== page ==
1. Section 941.29(2) prohibits any person convicted of a felony—even if it doesn’t involve physical violence–from possessing firearms the rest of his life. Is this statute unconstitutional as applied to a person convicted of failure to pay child support?
2. Does a guilty plea waive a claim that the statute of conviction is unconstitutional as applied?
Years ago Roundtree was twice convicted of failure to pay child support, which is a felony. He has committed no other felonies, and he likes likes to keep a gun in home for protection. Unfortunately, §941.29(2) bans him from having a gun for life and includes no mechanism for petitioning for return of his 2nd Amendment right to keep and bear arms.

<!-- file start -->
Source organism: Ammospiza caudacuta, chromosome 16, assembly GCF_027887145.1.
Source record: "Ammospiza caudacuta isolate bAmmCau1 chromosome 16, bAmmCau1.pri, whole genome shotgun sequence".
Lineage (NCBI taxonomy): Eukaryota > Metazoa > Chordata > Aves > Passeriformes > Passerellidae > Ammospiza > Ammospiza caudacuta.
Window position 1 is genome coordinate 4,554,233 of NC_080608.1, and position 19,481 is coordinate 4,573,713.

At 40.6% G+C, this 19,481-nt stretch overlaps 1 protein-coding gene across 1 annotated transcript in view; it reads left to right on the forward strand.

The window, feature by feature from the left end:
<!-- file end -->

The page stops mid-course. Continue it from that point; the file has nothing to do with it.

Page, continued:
Not too long ago SCOTUS struck down laws banning the possession of handguns in the home. Heller v. District of Columbia, 554 U.S. 570 (2008) and McDonald v. City of Chicago, 130 S. Ct. 3020 (2010). SCOW has not examined the constitutionality of §941.29(2) since it decided those cases. But the court of appeals has repeatedly held that §941.29(2) is constitutional on both on its face and as applied to non-violent felons. See State v. Pocian, 2012 WI App 58, 341 Wis. 2d 380, 814 N.W.2d 894 (Ct. App. 2012); State v. Culver, 2018 WI App 55, 384 Wis. 2d 222, 918 N.W.2d 103; State v. Rueden, 2012 WI App 88, 343 Wis. 2d 678, 819 N.W.2d 562.
The postconviction court held that by pleading guilty Roundtree forfeited his right to make an “as applied” challenge to §941.29(2). But SCOTUS recently reached the opposite conclusion in Class v. United States, _U.S._, 138 S.Ct. 798 (2018). Roundtree asks SCOW to clarify Wisconsin’s “guilty plea waiver” rule and hold that it does not apply to “as applied” challenges to the constitutionality of a statute.